Pop Culture Warrior was born because I was doing comedy and was having a fair amount of success with it. Right at the time, when I was kind of starting to get burned out. WTF Nation Radio is a veteran-owned, veteran-operated, kind of, internet radio station. I guessed that they heard about me or saw one of my clips or something, and they reached out to me. They’re like, “Hey, man. We’d love to have you as a guest for an interview on one of the shows.” I’ve never been a guest on a show or podcast or anything like that at that point. So I was like, “It’s something that I’ve not done. Let’s cross it off the bucket list.” So, I came on as a guest, and it was great. I had a lot of fun. We’re laughing, joking, and all this fun stuff.

 

As a couple of months went by, other stuff had been happening to me. There’s this award and recognition that I earned for community service. I had become friends with some of the guys at the station on Facebook and things. They saw that I won that award and they’re like, “Hey, you should come back on the show and talk about it.” I was like, “Okay, I’ll come back on.” So, I came back to the show. Again, we had such a great time. We were laughing. I was telling stories and doing all these different things. Then, they’re like, “Man, you should have a show on the station. You can talk, you’re great, and you have a story. I was like, “Oh, that’s a nice thing to say.” It’s one of those things that nice people say, like, “Oh, yeah. You’re great!” and I was like, “Sure, sure.”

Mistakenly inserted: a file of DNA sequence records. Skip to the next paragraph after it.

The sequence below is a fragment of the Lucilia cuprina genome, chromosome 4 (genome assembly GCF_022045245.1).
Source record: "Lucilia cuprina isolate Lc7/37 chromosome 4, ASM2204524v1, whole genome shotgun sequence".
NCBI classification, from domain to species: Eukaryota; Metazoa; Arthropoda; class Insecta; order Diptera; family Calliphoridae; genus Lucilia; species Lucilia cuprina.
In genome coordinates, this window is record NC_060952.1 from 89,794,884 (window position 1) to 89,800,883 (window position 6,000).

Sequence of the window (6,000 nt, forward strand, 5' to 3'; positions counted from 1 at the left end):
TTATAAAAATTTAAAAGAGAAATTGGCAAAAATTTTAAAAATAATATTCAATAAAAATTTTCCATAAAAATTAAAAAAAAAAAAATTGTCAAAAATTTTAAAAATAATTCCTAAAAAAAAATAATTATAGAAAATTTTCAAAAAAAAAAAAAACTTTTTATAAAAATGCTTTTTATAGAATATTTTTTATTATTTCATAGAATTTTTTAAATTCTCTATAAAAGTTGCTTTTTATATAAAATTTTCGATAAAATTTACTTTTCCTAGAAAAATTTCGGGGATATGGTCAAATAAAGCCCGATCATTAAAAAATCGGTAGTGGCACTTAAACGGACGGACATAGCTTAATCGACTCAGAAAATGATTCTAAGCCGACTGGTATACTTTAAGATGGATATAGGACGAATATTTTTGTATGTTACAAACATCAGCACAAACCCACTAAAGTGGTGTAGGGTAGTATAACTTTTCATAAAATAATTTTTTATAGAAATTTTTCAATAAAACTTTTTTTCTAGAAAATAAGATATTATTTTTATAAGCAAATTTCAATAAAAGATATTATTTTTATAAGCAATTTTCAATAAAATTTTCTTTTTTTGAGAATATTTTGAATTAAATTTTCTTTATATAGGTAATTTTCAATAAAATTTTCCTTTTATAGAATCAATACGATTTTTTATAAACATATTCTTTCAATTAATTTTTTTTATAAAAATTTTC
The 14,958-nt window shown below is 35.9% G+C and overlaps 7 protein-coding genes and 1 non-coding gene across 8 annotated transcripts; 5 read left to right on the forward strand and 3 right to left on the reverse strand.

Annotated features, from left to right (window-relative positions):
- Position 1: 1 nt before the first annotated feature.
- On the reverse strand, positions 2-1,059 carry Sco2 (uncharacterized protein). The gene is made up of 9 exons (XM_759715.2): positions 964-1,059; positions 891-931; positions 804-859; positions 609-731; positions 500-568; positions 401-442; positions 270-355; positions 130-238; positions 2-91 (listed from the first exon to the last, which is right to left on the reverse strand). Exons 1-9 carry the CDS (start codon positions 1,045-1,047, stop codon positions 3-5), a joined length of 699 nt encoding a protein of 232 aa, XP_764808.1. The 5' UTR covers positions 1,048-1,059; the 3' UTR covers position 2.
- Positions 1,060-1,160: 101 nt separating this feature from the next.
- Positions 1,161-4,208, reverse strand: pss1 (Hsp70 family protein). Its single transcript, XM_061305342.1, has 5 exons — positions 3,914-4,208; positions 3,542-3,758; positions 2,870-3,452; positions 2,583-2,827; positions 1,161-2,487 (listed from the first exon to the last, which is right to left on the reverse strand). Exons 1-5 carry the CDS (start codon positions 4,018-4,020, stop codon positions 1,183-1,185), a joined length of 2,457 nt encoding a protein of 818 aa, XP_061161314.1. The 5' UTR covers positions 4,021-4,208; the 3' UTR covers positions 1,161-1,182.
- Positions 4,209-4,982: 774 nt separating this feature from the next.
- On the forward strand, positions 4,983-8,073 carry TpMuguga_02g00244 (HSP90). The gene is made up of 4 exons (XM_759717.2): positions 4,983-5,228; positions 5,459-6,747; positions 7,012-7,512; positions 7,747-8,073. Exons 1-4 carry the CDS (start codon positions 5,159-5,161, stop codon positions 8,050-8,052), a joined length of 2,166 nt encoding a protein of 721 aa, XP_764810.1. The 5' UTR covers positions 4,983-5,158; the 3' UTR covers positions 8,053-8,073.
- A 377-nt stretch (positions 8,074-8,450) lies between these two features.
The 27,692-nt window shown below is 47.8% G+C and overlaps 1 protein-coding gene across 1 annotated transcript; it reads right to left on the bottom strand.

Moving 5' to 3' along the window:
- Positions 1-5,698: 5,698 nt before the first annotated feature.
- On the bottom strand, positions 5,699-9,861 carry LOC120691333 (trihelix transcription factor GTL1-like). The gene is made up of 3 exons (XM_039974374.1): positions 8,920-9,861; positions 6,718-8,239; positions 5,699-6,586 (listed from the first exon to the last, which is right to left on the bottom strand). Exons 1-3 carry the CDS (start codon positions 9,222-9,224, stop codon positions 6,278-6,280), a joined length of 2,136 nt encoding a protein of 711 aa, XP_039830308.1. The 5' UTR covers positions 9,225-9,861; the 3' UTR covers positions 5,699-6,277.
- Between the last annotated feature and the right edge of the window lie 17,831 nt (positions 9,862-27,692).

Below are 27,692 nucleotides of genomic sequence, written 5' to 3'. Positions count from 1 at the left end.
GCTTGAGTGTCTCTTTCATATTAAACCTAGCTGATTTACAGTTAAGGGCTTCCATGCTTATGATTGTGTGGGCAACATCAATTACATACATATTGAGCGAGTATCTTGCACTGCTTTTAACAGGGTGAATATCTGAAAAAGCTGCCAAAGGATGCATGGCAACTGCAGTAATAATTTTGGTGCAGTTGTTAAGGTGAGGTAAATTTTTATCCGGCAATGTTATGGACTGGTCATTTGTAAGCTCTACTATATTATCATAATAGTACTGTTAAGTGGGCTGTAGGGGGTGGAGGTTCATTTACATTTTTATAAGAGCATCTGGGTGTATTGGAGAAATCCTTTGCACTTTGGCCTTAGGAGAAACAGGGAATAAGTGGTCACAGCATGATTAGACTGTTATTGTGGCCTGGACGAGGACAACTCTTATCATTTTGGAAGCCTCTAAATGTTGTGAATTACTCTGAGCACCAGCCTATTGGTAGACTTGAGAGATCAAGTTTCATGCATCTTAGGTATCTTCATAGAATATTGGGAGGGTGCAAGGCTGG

After we finished the taping and the show, they’re like, “Hey man, we’re serious! You should consider joining us here at the station!” But I was like, “Nah, I’m okay. It’s not really my thing and whatnot.” They kind of hounded me about it until I finally listened. I was talking to the station manager and he’s like, “Man, we’d love to have you. You’ve got great energy and that’s not just it. We’d love to have you!” Then, I asked him, “Well, what would I do? Am I just gonna come on and tell stories? Am I doing comedy or other the thing?” He goes, “It could be whatever you want it to be. Like, it’d be your show. You can make it whatever you want it to be.” When I started sitting down and thinking about it – I love pop culture stuff, I love movies, I love TV, I love collectibles, I mean, you can see the background of all the stuff I love – I said, “Well if I were going to do this, I would want to talk about all the nerdy, geeky stuff that I like to talk to my friends about such as video games, Marvel movies, TV shows, and the stuff that I love. I could talk about them for hours. I love talking about the military stuff I did but that was a small section of my life. I love talking about comedy stuff and it’s been a small section of my life. However, I grew up loving comic books, cartoons, movies, and things, so this is deeper embedded in me as a person than any of that other stuff. So, I was just like, “Well, I’d love to do a pop culture show.” They’re like, “So do it!” I was like, “Oh, really? Okay, cool.”